Administrative Law Article 131 Harv. L. Rev. 483

Gubernatorial Administration


Scholarly preoccupation with presidential power has left another story of executive power largely untold: the rise of American governors. Once virtually powerless figureheads, governors have emerged today as the drivers of state government. On issues from clean energy to voting rights, disaster relief to discrimination, governors regularly exercise their authority in ways that deeply affect millions of people within their home states. And governors’ reach extends beyond state borders. Governors leverage their control of state executive branches to shape national policy, mobilizing (or demobilizing) state agencies as a means of supporting or resisting federal actions on immigration, environmental law, healthcare, and more.

This Article identifies and evaluates the modern regime of gubernatorial administration. It uncovers how and why governors have gained authority, including powers that Presidents lack, and describes the limited checks on gubernatorial power from state-level institutions. It shows that centralized gubernatorial power not only has significant policy consequences, but also provides a new perspective on several contemporary debates — regarding executive power, federalism, and local government law. Gubernatorial administration emerges as a promising vehicle for efficacious governing and a new source of state resilience. But concentrated gubernatorial power also creates opportunities for executive overreach, at least in the absence of strong oversight by other institutions, such as state legislatures, courts, media outlets, or civil society — institutions that may currently lack the capacity or incentives to serve as effective checks.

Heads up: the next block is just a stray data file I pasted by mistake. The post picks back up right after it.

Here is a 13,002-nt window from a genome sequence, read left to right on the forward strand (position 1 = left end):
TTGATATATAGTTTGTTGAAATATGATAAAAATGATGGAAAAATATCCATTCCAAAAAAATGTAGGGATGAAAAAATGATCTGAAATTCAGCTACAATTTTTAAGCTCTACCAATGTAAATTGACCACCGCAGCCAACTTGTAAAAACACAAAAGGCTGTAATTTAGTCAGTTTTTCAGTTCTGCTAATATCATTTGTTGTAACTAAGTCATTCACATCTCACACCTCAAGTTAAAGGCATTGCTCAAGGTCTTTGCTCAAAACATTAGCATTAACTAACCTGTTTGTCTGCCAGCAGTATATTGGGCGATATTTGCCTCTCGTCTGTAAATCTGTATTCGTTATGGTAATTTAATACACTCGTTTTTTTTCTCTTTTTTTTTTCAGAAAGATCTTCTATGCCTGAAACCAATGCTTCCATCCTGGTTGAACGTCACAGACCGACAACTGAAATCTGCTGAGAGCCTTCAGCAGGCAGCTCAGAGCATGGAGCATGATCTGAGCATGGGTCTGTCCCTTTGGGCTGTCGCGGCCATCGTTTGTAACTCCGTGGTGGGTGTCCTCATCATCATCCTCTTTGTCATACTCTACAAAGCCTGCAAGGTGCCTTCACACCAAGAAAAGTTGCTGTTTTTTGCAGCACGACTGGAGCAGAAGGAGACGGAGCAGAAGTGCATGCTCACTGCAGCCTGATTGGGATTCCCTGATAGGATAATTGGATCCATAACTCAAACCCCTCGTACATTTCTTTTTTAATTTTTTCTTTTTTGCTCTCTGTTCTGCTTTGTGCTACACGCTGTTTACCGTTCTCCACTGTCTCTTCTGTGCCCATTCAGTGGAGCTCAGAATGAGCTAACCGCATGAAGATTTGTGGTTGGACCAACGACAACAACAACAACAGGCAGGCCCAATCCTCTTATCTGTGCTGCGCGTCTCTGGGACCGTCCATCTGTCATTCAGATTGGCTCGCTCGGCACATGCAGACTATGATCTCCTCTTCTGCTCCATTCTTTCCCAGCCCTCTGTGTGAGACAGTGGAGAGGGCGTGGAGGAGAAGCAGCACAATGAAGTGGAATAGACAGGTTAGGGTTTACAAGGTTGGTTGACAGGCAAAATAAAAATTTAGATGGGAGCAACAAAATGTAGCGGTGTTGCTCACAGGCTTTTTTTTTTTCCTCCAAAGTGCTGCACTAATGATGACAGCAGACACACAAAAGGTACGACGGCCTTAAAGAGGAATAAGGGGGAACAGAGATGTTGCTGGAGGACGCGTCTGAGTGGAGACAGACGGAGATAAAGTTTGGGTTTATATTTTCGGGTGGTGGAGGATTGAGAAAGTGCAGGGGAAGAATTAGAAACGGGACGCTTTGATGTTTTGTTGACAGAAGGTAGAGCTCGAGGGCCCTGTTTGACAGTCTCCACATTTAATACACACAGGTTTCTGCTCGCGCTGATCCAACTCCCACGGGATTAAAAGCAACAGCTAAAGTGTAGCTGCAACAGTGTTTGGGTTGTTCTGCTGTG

* Assistant Professor of Law, University of Wisconsin Law School. For helpful comments and conversations, my thanks to Michael Asimow, Jessica Bulman-Pozen, Nestor Davidson, Neil Komesar, Ron Levin, Bill Marshall, Sara Mayeux, Gillian Metzger, Jon Michaels, Anne Joseph O’Connell, John Ohnesorge, Eloise Pasachoff, Sabeel Rahman, Aaron Saiger, David Schwartz, Peter Shane, Carolyn Shapiro, Brad Snyder, Mila Sohoni, Kevin Stack, Rob Yablon, the editors of the Harvard Law Review, and to participants in the Administrative Law New Scholarship Roundtable, the Duke-Colorado Environmental and Energy Law Workshop, and the ACS Public Law Workshop. I thank Chris Avallone, Justin Dreikosen, Tip McGuire, Dan Schneider, and Bonnie Shucha for excellent research assistance, and Lauren Weber for excellent research and editorial assistance.